Continue reading: Romance & Cigarettes Review
An unabashed comedic fable, Small Time Crooks presents Woody as Ray Winkler, an ex-con living in a New York rathole and scraping by as a dishwasher. His wife Frenchy (Tracy Ullman) does nails by day, gives Ray a whole lot of lip by night. And when Ray comes home with a new "master plan" that promises to make them rich so they can retire to Florida (the dream to end all dreams in Small Time Crooks), Frenchy becomes a reluctant partner.
Continue reading: Small Time Crooks Review
Although McKay - whose irritating narration, the usual guff about moving to New York from Indiana and just how exciting it all was, brackets the film - never really posits what exactly he's on about with "The Golden Age," two things quickly become clear: The time period he and his subjects want to talk about is Broadway theater from the 1930s to the 1950s, and that period really would have been something to behold. The cavalcade of interviewees all point to not just the embarrassment of riches that were around then in terms of both the material (Lerner & Lowe and Rodgers & Hammerstein were like musical hit factories, not to mention the new dramatic work being produced by the likes of Tennessee Williams and Arthur Miller) and the talent, but another very simple factor: It was cheap. In a time of $480 The Producers tickets, it's partially nice but mostly infuriating to know that not so long ago it could cost less to go to a Broadway show than the movies.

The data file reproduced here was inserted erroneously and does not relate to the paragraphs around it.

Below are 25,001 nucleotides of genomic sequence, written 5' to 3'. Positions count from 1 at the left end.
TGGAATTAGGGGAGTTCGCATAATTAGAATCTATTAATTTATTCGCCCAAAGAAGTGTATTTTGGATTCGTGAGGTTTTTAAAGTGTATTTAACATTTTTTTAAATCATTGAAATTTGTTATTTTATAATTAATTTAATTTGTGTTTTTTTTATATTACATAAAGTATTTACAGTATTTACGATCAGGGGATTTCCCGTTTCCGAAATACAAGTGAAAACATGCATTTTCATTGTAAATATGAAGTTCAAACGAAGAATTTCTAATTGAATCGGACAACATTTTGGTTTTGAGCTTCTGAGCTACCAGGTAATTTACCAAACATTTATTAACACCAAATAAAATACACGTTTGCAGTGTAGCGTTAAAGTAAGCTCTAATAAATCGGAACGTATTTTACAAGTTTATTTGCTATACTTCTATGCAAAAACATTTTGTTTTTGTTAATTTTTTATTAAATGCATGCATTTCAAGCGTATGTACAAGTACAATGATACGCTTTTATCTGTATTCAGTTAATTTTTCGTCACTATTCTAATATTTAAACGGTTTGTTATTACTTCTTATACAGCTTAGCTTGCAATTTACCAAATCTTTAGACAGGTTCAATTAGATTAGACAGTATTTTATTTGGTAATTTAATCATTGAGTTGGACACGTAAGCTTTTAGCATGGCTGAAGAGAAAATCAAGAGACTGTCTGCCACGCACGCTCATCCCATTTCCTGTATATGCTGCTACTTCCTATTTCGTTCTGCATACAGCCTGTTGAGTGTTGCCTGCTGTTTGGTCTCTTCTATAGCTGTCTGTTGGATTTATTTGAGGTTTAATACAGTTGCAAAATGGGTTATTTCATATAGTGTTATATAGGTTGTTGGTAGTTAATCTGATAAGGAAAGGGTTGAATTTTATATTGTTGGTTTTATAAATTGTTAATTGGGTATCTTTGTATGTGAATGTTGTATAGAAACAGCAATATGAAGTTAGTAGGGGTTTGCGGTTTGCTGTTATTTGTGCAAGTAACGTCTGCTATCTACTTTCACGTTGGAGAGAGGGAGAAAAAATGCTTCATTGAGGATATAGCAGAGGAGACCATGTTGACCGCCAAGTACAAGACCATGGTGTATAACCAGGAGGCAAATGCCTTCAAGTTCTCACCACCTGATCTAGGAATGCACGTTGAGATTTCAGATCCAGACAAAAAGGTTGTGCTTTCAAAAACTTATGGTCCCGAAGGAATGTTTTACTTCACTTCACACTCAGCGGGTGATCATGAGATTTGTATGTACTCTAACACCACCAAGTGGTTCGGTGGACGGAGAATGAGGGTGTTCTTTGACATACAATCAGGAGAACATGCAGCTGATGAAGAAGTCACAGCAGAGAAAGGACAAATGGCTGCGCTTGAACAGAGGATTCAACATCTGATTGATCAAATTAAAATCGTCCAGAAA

Continue reading: Broadway: The Golden Age, By The Legends Who Were There Review
Autumn in New York, directed by Joan Chen (Xiu Xiu: The Sent Down Girl), is the recycled love story of a man who has it all but nobody to share it with. The tacky promo, "He taught her how to live, she taught him how to love," basically explains the plot in a nutshell. Flourishing Manhattan restaurant owner Will Keane (Gere) sees something in the beauty, wit, and innocence of young Charlotte (Winona Ryder), despite the fact that he dated her deceased mother in the past. On the flip side, Charlotte has merely a year to live and is not afraid to die because she has nothing truly worth living for. The two find sustenance in one another, but as all love stories go, they endure trying times. Winona is either too young or too sick, and he can't control his libido or escape his shady past. So they're meant for one another, but how long can it last?
Continue reading: Autumn In New York Review
Screwed concerns a butler (Norm MacDonald) and a chicken wing vendor (David Chapelle) who team up to try to, well, screw a bitter old hag out of five million dollars. Needless to say, the plan goes south, and the two have to run all over Pittsburgh (which is obviously not really Pittsburgh) to get away with their perfect crime. Norm sleeps with some girl in a bit part that should have been bigger, David convinces good old Norm to fake his death with the help of a mortician (Danny DeVito), and all the while we watch the hag bitch and gripe, not really caring
Continue reading: Screwed Review
Date of birth
2nd February, 1925
Date of death
17th July, 2014